The home-working concept is not a new initiative for Vertex, with a number of

employees in Vertex UK already exercising this option. Vertex UK is witnessing

huge demand from many clients recently and as a result, over the coming months,

we will be engaging additional operational staff as home agents, added Singh.

Further, the concept allows agents to dedicate more time toward their

families to maintain the right balance between professional and personal lives.

This reduces the exertion from recruitment and training, leading to a positive

impact on the bottomline. These benefits coupled with cost savings in terms of

time to commute can lead to higher employee satisfaction and therefore a low

attrition rate. According to various studies, adaptation of this model for a

longer period can lower the attrition rate upto 50%.

This concept is already catching up with the Indian youth. A large number of

students pursuing technical education are providing technical support for a

variety of leading brands, all from the comfort of their homes or hostel rooms,

says Navin Joshua, executive director, vCustomer India. At present, over 10% of

the companys total employees are working from home. It also claims to provide

continuous online support and training to ensure quality.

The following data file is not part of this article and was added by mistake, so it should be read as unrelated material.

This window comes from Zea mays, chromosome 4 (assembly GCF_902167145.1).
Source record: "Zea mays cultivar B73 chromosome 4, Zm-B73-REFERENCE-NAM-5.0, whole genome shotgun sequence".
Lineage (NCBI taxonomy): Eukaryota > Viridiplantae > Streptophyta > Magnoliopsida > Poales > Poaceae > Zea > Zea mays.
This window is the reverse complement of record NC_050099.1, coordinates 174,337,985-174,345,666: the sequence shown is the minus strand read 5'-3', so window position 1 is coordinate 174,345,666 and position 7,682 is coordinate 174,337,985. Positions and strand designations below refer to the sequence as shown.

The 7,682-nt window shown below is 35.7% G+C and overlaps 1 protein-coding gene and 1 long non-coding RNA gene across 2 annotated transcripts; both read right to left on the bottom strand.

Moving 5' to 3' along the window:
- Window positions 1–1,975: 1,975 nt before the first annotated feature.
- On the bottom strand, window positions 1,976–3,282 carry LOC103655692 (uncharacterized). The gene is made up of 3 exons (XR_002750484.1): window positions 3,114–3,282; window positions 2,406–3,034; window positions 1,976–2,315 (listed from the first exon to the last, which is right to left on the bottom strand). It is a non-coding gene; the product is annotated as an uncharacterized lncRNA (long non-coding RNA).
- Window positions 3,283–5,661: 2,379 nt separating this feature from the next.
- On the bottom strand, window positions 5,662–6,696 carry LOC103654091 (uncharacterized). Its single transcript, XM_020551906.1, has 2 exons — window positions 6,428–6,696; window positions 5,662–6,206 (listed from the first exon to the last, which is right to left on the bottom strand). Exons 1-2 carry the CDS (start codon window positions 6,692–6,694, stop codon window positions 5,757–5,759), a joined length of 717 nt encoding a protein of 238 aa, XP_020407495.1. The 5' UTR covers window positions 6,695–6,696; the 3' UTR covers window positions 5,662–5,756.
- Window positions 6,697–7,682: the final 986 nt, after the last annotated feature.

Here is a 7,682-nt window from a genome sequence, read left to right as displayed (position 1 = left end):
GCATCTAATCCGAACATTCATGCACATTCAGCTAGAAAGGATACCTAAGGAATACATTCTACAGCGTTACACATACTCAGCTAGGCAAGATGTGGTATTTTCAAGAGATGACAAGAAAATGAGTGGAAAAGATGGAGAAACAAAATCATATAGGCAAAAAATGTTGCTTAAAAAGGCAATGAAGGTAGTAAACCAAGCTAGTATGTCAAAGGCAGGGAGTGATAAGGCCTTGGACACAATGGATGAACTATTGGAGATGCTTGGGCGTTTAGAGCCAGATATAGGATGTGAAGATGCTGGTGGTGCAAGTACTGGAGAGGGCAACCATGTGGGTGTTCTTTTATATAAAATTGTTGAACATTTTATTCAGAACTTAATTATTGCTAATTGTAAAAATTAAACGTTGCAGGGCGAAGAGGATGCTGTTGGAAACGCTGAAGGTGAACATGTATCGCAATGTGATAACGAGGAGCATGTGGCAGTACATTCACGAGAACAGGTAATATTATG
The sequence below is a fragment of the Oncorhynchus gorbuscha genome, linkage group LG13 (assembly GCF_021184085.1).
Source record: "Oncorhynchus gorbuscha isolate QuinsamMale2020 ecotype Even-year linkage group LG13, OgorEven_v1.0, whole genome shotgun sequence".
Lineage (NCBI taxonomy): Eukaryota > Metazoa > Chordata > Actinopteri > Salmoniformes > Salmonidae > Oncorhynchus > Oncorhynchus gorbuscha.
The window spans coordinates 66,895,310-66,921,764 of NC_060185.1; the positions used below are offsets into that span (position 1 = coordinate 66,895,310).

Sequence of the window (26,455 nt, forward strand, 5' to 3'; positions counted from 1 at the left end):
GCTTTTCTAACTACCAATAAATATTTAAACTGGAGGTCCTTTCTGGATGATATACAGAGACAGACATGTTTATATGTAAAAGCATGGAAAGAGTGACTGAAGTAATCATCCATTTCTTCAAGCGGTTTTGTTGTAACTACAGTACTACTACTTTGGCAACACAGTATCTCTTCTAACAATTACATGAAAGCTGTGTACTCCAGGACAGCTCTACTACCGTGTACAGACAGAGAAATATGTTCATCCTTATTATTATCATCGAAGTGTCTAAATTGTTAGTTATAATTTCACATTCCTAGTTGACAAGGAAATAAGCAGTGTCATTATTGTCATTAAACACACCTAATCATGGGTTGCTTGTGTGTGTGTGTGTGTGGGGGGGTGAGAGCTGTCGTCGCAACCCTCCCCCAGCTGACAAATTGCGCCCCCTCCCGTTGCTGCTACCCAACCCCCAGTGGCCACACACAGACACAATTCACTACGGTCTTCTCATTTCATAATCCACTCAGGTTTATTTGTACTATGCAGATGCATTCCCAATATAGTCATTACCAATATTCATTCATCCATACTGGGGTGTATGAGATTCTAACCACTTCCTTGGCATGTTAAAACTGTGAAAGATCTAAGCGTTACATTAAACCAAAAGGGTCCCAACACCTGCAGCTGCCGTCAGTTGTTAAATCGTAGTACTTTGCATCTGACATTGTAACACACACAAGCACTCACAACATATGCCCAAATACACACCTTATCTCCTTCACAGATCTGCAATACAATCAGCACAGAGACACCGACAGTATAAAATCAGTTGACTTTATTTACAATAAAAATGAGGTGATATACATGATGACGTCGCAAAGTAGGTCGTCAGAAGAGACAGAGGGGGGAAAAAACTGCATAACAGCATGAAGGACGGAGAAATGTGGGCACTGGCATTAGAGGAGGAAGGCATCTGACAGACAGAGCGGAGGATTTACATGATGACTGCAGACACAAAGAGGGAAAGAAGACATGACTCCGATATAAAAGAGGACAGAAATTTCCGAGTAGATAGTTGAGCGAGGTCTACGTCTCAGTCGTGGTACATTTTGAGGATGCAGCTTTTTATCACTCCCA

The Road Ahead

In the long run, the home agent concept can prove to be the next revolution

for the Indian BPO industry. However, to set the game field, proper evaluation

and support is required from the government and the industry. Issues such as

power backup, poor roads, connectivity, etc, need to be resolved to popularize

the concept among BPOs.

Further, effective mechanisms should be developed to keep players in the game

for longer durations.

In the US there have been standards that have been drawn by the National

Institute of Standards and Technology for security for telecommuting and

broadband communications. Similar standards need to be developed in India as

well, says Raju Bhatnagar of Nasscom.

In addition, in order to maintain the quality preposition, companies need to

consider security and protection of customer data and information.

Despite these concerns, the concept is heading to gain substantial toehold

from companies interested in lowering their overall costs, while maintaining

their customer-services. Though the concept may take some time it can certainly

address the basic challenge of providing opportunities in rural and semi-urban

areas. And also help the Indian BPO industry to continue its growth story in the

global market.

Jatinder Singh